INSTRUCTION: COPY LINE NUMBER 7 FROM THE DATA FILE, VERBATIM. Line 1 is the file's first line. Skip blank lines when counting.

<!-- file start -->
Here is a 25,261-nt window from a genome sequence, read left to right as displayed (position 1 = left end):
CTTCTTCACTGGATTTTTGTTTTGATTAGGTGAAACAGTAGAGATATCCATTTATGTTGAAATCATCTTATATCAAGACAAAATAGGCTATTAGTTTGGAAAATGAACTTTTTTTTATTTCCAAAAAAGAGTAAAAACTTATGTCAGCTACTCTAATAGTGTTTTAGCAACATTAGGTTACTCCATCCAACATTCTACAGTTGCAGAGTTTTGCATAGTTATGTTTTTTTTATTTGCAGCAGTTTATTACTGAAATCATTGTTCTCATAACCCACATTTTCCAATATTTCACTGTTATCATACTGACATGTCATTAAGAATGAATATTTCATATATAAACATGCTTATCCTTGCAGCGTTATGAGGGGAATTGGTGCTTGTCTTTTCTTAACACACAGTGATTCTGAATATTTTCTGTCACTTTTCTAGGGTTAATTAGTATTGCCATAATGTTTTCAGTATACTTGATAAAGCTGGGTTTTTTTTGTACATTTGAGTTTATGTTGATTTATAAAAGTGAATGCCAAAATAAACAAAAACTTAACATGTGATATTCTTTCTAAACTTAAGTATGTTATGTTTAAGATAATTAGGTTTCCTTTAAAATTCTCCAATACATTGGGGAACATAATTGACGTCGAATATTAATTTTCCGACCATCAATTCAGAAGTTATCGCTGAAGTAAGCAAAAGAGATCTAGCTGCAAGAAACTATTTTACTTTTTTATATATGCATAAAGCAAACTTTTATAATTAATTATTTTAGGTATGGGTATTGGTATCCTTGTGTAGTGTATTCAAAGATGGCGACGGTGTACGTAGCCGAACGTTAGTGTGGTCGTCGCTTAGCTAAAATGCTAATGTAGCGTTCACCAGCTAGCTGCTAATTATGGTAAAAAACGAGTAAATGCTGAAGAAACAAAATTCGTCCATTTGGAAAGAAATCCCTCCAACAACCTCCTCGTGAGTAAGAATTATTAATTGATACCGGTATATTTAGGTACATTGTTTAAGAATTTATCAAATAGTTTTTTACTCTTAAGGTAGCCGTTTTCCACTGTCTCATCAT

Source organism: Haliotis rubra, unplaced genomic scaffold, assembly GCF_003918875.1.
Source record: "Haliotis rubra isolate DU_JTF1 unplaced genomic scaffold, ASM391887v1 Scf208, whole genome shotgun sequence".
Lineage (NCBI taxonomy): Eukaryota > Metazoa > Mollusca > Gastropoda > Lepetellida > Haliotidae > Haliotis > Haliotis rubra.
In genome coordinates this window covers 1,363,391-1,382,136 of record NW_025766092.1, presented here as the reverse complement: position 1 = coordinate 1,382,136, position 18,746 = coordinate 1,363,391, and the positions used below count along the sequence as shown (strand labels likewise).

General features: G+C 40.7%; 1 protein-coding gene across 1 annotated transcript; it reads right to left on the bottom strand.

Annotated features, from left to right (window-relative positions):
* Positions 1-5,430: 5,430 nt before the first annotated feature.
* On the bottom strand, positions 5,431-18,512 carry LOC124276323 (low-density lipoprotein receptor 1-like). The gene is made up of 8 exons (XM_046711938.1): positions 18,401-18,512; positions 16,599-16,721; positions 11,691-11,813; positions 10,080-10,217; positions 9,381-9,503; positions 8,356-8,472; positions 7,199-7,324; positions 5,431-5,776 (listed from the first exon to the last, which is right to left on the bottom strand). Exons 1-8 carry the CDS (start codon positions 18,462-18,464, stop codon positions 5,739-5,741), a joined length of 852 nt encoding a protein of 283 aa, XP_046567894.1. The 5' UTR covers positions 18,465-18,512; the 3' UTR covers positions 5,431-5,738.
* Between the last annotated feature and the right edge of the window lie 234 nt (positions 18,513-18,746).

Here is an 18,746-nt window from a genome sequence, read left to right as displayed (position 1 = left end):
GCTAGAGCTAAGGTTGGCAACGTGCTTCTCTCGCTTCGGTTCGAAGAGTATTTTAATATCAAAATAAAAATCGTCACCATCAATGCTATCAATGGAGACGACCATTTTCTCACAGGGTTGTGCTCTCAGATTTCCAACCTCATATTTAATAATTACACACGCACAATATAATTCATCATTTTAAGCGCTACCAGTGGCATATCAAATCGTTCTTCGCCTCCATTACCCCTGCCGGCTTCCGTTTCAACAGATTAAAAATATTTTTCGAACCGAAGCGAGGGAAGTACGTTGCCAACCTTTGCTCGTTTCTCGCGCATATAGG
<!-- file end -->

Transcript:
General features: G+C 40.7%; 1 protein-coding gene across 1 annotated transcript; it reads right to left on the bottom strand.